Report Says, To Evade Sanctions, Bitcoin Attempted To Be Stolen By North Korean State-Sponsored Hackers

In order to avoid sanctions and fund Kim Jong Un’s regime, North Korea is trying to steal bitcoin and other virtual currencies, according to a report.

With the suspected aim of stealing the digital tokens, North Korean hackers had targeted at least three South Korean cryptocurrency exchanges, the report, published Monday by cyber security firm FireEye, found.

To obtain virtual cash illicitly, spear phishing – a fraudulent method of sending emails to make them look like they were sent by someone you know, was used by the hackers, according to FireEye.

Previously, accusations of cyber-attacks to target banks have bene previously bene placed on hackers affiliated with the country.

Suspicious activity affecting the exchanges over several months was lodged by FireEye. While not being able to be clearly linked to North Korean involvement, four wallets on the Seoul-based cryptocurrency exchange Yapizon were compromised in April. A spear phishing attack that successfully compromised an exchange later in May was monitored by the firm.

Bitcoin reached an all-time high of $5,103 earlier this month and has surged in both price and popularity this year.

But following China’s decision to ban initial coin offerings (ICOs), which allow start-ups to raise funds by selling new digital currencies, the asset saw its value dip more than $1,000 within the space of three days and hence it is highly volatile.

After it was widely reported local bitcoin exchanges would be shut down by authorities, the Chinese government took a notably harsher stance on Monday. This saw the price hit a low of $4,108 Monday.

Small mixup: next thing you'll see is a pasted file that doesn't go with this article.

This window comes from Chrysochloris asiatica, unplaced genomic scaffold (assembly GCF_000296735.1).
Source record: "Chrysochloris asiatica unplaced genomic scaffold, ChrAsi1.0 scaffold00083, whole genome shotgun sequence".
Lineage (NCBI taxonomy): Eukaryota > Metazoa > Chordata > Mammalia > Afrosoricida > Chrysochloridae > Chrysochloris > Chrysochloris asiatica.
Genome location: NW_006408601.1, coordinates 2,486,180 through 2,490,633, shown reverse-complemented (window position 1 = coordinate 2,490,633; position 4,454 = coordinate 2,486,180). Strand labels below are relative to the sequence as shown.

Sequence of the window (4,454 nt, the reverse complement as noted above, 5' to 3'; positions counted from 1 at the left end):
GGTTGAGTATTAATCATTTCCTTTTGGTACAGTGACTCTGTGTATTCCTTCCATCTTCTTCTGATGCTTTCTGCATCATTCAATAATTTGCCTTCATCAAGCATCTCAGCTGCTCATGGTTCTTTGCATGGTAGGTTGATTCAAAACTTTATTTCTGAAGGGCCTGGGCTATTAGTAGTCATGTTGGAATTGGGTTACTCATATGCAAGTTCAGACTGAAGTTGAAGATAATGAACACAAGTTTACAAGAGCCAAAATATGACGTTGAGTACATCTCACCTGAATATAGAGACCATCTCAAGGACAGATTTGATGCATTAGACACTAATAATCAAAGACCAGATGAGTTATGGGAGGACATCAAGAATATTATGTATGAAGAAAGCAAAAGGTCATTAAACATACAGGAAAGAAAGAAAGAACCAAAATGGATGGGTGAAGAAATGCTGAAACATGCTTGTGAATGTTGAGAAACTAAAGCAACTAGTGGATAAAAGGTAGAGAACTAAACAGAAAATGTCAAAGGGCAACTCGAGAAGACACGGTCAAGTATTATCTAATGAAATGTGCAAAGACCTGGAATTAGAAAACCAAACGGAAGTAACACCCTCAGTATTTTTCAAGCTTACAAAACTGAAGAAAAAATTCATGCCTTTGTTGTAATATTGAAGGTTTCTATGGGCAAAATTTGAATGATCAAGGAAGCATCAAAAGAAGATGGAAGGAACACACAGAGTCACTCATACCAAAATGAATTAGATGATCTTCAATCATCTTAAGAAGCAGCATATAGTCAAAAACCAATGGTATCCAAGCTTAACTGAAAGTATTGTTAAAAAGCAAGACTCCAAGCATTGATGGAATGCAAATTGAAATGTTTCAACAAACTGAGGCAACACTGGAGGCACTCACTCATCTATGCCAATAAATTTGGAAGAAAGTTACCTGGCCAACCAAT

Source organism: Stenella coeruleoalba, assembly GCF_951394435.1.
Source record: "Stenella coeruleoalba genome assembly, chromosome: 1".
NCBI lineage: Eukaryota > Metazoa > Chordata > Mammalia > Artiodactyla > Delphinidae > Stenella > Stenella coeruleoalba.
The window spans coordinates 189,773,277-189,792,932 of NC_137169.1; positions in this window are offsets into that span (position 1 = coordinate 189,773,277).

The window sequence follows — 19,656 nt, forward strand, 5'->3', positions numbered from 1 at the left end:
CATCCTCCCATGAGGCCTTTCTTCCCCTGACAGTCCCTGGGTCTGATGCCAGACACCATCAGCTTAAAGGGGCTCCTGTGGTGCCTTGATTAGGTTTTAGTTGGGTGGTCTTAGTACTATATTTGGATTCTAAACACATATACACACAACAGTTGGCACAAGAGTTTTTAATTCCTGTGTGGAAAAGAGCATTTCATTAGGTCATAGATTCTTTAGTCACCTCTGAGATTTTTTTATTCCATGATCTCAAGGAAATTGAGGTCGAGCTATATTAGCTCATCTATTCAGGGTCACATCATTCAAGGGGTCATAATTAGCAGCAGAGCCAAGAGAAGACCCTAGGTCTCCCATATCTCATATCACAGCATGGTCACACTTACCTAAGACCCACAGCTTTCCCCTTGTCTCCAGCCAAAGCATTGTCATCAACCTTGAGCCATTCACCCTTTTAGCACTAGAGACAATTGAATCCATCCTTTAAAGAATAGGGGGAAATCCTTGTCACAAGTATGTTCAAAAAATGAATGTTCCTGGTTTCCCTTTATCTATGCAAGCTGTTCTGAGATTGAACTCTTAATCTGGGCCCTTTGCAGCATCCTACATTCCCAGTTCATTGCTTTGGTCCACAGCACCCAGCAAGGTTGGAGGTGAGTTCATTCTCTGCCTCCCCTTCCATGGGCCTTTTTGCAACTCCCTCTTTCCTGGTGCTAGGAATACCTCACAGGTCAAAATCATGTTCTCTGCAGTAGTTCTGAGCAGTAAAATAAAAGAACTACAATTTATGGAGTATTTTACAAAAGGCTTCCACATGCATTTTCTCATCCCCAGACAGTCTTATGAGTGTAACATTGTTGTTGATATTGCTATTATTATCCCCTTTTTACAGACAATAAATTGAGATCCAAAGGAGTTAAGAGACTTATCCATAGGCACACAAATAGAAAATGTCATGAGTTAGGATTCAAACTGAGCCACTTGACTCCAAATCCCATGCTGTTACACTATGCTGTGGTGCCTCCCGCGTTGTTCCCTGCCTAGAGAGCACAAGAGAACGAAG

“As bitcoin and other cryptocurrencies have increased in value in the last year, nation states are beginning to take notice,” Luke McNamara, senior cyber threat intelligence analyst at FireEye, wrote in the report.

As they move out of the periphery and into the mainstream, several governments have shown increasing interest in virtual currencies. For instance, securities law could apply to ICOs, indicated the U.S. government. Meanwhile, via a state-backed ICO, Estonia has said it wants to launch its own cryptocurrencies, called “estcoin”.

In an effort to clamp down on money laundering and other illicit activities, legislation which would bring digital currency exchange providers under the remit of its government financial intelligence agency has been proposed by Australia.

“Consequently, it should be no surprise that cryptocurrencies, as an emerging asset class, are becoming a target of interest by a regime that operates in many ways like a criminal enterprise,” McNamara added.

“While at present North Korea is somewhat distinctive in both their willingness to engage in financial crime and their possession of cyber espionage capabilities, the uniqueness of this combination will likely not last long-term as rising cyber powers may see similar potential. Cyber criminals may no longer be the only nefarious actors in this space.”

Following its decision to conduct a missile test over Japan earlier this month, North Korea has faced increasing international trade pressure.

But according to the report, sanctions “could be driving” North Korea’s interest in cryptocurrencies. in exchange for stolen virtual coins in order to fund the regime, the country could be attempting to obtain hard cash, FireEye said.

(Adapted from Reuters)

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Categories: Geopolitics, Regulations & Legal, Uncategorized

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